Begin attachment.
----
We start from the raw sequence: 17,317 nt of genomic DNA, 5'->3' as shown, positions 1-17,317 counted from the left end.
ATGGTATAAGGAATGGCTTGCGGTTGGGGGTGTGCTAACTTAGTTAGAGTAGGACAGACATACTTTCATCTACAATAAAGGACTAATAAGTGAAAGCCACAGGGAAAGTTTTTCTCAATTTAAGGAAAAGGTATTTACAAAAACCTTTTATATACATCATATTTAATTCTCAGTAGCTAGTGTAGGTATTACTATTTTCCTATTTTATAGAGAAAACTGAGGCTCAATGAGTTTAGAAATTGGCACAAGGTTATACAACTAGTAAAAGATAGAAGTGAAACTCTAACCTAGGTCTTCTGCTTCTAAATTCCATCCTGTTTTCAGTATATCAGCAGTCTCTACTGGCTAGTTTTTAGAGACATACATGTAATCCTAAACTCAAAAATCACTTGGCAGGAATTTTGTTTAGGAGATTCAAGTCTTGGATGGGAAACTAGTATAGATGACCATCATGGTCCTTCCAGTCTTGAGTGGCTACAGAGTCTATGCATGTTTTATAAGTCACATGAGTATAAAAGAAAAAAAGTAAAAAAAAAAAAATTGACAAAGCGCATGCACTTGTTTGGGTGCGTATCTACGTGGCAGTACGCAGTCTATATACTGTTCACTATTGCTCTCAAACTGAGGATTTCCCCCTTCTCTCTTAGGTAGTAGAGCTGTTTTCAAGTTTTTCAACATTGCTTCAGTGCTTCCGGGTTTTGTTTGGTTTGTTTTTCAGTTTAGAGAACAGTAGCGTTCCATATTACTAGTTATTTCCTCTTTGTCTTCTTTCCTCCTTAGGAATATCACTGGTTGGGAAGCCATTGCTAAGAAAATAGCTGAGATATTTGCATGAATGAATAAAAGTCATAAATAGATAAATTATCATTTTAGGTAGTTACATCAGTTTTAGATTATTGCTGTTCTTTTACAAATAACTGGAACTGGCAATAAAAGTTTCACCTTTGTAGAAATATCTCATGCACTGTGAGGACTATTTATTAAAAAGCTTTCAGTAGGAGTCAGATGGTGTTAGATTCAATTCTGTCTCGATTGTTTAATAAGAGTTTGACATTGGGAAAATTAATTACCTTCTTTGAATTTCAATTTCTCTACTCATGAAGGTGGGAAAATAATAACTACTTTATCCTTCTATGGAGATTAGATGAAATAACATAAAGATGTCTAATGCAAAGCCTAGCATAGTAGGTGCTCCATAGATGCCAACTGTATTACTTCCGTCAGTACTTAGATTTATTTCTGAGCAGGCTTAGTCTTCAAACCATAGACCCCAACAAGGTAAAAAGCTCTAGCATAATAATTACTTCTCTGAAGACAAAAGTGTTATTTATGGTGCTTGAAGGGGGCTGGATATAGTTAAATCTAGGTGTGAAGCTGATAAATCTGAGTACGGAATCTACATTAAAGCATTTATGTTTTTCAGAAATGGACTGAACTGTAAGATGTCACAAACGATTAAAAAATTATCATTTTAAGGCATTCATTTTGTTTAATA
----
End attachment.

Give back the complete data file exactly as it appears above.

We start from the raw sequence: 17,317 nt of genomic DNA, 5'->3' as shown, positions 1-17,317 counted from the left end.
ATGGTATAAGGAATGGCTTGCGGTTGGGGGTGTGCTAACTTAGTTAGAGTAGGACAGACATACTTTCATCTACAATAAAGGACTAATAAGTGAAAGCCACAGGGAAAGTTTTTCTCAATTTAAGGAAAAGGTATTTACAAAAACCTTTTATATACATCATATTTAATTCTCAGTAGCTAGTGTAGGTATTACTATTTTCCTATTTTATAGAGAAAACTGAGGCTCAATGAGTTTAGAAATTGGCACAAGGTTATACAACTAGTAAAAGATAGAAGTGAAACTCTAACCTAGGTCTTCTGCTTCTAAATTCCATCCTGTTTTCAGTATATCAGCAGTCTCTACTGGCTAGTTTTTAGAGACATACATGTAATCCTAAACTCAAAAATCACTTGGCAGGAATTTTGTTTAGGAGATTCAAGTCTTGGATGGGAAACTAGTATAGATGACCATCATGGTCCTTCCAGTCTTGAGTGGCTACAGAGTCTATGCATGTTTTATAAGTCACATGAGTATAAAAGAAAAAAAGTAAAAAAAAAAAAATTGACAAAGCGCATGCACTTGTTTGGGTGCGTATCTACGTGGCAGTACGCAGTCTATATACTGTTCACTATTGCTCTCAAACTGAGGATTTCCCCCTTCTCTCTTAGGTAGTAGAGCTGTTTTCAAGTTTTTCAACATTGCTTCAGTGCTTCCGGGTTTTGTTTGGTTTGTTTTTCAGTTTAGAGAACAGTAGCGTTCCATATTACTAGTTATTTCCTCTTTGTCTTCTTTCCTCCTTAGGAATATCACTGGTTGGGAAGCCATTGCTAAGAAAATAGCTGAGATATTTGCATGAATGAATAAAAGTCATAAATAGATAAATTATCATTTTAGGTAGTTACATCAGTTTTAGATTATTGCTGTTCTTTTACAAATAACTGGAACTGGCAATAAAAGTTTCACCTTTGTAGAAATATCTCATGCACTGTGAGGACTATTTATTAAAAAGCTTTCAGTAGGAGTCAGATGGTGTTAGATTCAATTCTGTCTCGATTGTTTAATAAGAGTTTGACATTGGGAAAATTAATTACCTTCTTTGAATTTCAATTTCTCTACTCATGAAGGTGGGAAAATAATAACTACTTTATCCTTCTATGGAGATTAGATGAAATAACATAAAGATGTCTAATGCAAAGCCTAGCATAGTAGGTGCTCCATAGATGCCAACTGTATTACTTCCGTCAGTACTTAGATTTATTTCTGAGCAGGCTTAGTCTTCAAACCATAGACCCCAACAAGGTAAAAAGCTCTAGCATAATAATTACTTCTCTGAAGACAAAAGTGTTATTTATGGTGCTTGAAGGGGGCTGGATATAGTTAAATCTAGGTGTGAAGCTGATAAATCTGAGTACGGAATCTACATTAAAGCATTTATGTTTTTCAGAAATGGACTGAACTGTAAGATGTCACAAACGATTAAAAAATTATCATTTTAAGGCATTCATTTTGTTTAATA